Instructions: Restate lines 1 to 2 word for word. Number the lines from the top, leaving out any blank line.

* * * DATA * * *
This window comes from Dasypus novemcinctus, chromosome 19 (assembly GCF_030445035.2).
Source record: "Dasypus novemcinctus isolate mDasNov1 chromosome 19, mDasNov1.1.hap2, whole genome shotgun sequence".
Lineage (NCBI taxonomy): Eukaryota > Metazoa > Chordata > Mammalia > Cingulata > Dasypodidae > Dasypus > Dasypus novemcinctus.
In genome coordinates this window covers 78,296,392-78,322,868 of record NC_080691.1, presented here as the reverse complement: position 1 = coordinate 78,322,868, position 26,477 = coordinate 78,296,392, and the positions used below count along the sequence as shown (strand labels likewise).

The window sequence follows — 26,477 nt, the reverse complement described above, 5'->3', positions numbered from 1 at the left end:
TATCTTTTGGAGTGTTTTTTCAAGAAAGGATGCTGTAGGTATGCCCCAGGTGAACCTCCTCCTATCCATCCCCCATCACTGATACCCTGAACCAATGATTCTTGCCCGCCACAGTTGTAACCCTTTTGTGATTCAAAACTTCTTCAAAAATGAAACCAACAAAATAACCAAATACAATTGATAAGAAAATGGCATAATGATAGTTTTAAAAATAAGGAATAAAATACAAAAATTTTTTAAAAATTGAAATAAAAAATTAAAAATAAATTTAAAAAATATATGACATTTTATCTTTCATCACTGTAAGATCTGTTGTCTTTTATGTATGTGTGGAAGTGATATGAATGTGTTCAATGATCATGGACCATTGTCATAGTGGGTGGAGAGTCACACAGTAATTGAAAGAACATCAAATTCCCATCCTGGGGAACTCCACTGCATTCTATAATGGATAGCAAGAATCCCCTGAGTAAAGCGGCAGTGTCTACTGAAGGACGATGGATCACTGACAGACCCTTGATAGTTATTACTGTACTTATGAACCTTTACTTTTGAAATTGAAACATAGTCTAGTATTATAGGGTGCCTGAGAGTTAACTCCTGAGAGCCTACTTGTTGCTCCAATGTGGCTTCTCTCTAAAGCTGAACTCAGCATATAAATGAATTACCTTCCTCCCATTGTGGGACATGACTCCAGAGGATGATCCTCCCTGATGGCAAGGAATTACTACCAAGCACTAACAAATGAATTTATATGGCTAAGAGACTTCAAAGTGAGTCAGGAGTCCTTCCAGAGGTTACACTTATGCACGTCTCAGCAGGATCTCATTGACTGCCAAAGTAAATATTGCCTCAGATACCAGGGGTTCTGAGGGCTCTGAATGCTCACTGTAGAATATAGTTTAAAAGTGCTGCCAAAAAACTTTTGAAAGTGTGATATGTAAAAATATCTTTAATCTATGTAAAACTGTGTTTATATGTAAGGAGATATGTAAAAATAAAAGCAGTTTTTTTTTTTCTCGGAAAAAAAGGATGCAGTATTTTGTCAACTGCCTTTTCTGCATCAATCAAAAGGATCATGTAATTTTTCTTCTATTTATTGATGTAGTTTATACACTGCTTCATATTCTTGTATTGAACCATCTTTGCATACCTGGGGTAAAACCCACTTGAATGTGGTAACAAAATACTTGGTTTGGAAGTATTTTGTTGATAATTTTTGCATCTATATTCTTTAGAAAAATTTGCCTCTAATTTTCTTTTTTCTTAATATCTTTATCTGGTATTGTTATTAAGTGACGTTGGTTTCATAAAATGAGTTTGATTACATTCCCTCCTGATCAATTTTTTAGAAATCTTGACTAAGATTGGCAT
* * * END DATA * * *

This window comes from Dasypus novemcinctus, chromosome 19 (assembly GCF_030445035.2).
Source record: "Dasypus novemcinctus isolate mDasNov1 chromosome 19, mDasNov1.1.hap2, whole genome shotgun sequence".